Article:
Manic GuitarRhythm Guitar is All About the Right Hand | Manic Guitar

Rhythm Guitar is All About the Right Hand

So you’re getting fluent with your chords. You have your open chords down pat, a good range of bar chords, and power chords are pretty simple now days. The way to really make your rhythm guitar come to life is to start focusing on your right hand (or you’re left if you’re a lefty).

Rhythm is about rhythm. That is your rhythm guitar parts will really have character if you’ve got a wide range of rhythms you can pull of with your strumming. The key to opening this up is to really loosen up your right hand strumming. It should be relaxed and able to move without any inhibition.

Try this, with your left hand cover the strings without pushing them down to the frets. Then start strumming these dead strings with your right hand. Look at the different tonalities you can get out of this strumming, vary the strings you hit with each strum, sometimes hitting the bass strings, sometimes the treble strings and other times, all the strings. Also vary the velocity that you strum the strings with as well, keeping a regular down-up strumming pattern.

With this strumming, we now want to become a drummer, your still deadening the strings with your left hand. A solid strum on the bass strings is your bass drum. A solid strum on the treble strings is your snare, and some lighter strums are your high hat. Start pulling off some very basic rock drumming patterns: bass – snare – bass – snare with 3 high hats between them.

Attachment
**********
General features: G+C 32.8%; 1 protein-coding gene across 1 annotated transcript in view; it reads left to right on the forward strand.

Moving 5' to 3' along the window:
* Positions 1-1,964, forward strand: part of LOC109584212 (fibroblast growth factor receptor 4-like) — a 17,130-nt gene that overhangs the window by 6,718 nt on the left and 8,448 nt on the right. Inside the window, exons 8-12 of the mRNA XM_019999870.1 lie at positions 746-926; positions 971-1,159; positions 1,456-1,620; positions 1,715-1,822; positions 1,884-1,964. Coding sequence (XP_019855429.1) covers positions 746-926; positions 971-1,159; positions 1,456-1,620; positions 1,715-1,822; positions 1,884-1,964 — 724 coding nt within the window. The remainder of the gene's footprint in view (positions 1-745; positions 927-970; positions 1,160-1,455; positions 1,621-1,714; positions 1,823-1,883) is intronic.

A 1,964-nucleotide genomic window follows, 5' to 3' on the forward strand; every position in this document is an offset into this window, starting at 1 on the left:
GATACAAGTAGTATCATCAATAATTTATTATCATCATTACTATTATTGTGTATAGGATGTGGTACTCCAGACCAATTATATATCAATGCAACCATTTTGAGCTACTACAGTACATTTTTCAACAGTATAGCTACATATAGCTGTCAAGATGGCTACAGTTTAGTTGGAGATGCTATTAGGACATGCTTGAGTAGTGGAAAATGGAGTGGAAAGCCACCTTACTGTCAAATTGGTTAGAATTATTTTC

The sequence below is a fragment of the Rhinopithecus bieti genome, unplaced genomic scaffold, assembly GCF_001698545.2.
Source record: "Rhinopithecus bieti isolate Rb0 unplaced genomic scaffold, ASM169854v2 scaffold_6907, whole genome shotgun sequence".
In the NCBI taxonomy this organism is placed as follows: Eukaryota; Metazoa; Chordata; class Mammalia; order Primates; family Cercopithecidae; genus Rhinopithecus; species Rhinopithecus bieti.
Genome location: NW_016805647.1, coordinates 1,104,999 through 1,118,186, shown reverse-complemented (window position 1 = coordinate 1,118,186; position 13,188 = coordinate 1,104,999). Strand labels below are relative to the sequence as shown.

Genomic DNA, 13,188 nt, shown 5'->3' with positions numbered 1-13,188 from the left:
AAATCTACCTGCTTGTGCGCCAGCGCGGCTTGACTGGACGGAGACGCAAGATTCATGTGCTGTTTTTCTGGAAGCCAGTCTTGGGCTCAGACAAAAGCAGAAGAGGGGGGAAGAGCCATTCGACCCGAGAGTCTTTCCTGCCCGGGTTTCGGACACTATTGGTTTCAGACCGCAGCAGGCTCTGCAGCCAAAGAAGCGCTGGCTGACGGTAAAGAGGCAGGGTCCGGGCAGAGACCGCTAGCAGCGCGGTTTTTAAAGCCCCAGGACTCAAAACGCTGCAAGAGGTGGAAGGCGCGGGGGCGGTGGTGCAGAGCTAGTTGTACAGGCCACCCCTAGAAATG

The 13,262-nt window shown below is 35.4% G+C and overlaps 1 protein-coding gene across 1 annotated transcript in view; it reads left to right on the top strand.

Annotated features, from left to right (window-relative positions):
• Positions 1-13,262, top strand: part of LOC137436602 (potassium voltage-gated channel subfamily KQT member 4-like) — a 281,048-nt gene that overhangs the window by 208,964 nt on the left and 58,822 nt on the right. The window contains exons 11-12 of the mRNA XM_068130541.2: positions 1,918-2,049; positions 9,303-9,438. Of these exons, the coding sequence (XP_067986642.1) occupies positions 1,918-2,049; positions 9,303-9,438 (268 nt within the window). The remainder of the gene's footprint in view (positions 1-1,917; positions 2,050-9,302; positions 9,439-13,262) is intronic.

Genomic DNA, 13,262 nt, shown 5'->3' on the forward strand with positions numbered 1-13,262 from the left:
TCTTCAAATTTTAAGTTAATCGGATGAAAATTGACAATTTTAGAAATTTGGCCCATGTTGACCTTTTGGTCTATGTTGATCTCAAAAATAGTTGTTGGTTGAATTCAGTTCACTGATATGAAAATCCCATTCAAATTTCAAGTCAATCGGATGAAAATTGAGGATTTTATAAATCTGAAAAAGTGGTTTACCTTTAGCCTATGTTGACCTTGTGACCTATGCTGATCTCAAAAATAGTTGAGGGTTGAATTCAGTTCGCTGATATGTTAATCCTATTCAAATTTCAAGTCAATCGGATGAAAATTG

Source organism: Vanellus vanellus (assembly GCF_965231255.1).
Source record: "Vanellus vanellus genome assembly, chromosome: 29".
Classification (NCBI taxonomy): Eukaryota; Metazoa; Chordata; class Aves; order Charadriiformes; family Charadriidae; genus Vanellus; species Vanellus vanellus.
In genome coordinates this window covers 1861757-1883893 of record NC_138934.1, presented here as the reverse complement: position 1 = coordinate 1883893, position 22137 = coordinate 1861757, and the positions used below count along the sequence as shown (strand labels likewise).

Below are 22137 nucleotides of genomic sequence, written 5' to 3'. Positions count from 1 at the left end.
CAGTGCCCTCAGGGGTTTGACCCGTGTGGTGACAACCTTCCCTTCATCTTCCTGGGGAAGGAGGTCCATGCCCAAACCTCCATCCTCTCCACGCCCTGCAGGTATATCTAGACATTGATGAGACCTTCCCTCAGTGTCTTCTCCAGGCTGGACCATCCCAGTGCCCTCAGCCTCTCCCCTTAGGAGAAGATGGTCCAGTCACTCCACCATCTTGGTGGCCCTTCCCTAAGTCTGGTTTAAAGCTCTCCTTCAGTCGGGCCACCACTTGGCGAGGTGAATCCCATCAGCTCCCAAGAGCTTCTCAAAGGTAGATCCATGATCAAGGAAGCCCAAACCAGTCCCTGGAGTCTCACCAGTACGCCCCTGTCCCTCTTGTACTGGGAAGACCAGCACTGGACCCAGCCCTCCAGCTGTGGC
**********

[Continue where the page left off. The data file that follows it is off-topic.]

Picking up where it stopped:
Now let’s integrate this with an actual chord. Pick a bar chord so you can go between pushing the strings against the frets and lifting the chord so you have dead strings again. This technique of integrating dead chord strumming with actual voiced chords can create a great range of quite funky rhythms. Apply your strumming with different rhythms using some strokes voicing the chord and others deadening the chords. Experiment with this sort of thing for a while to really loosen the process up and find some rhythms that work for you.

Keep developing your rhythms as you learn, and be sure to start to integrate syncopation into the process. That is rhythms that focus on the off beat rather than the on beat. With a combination of syncopation, dead strings, voiced chords and different tonalities in your strumming, in time you will be able to wack out some pretty impressive rhythm parts that sound full and catching to listeners.

So just remember, rhythm is all about the right hand and become a drummer on your guitar.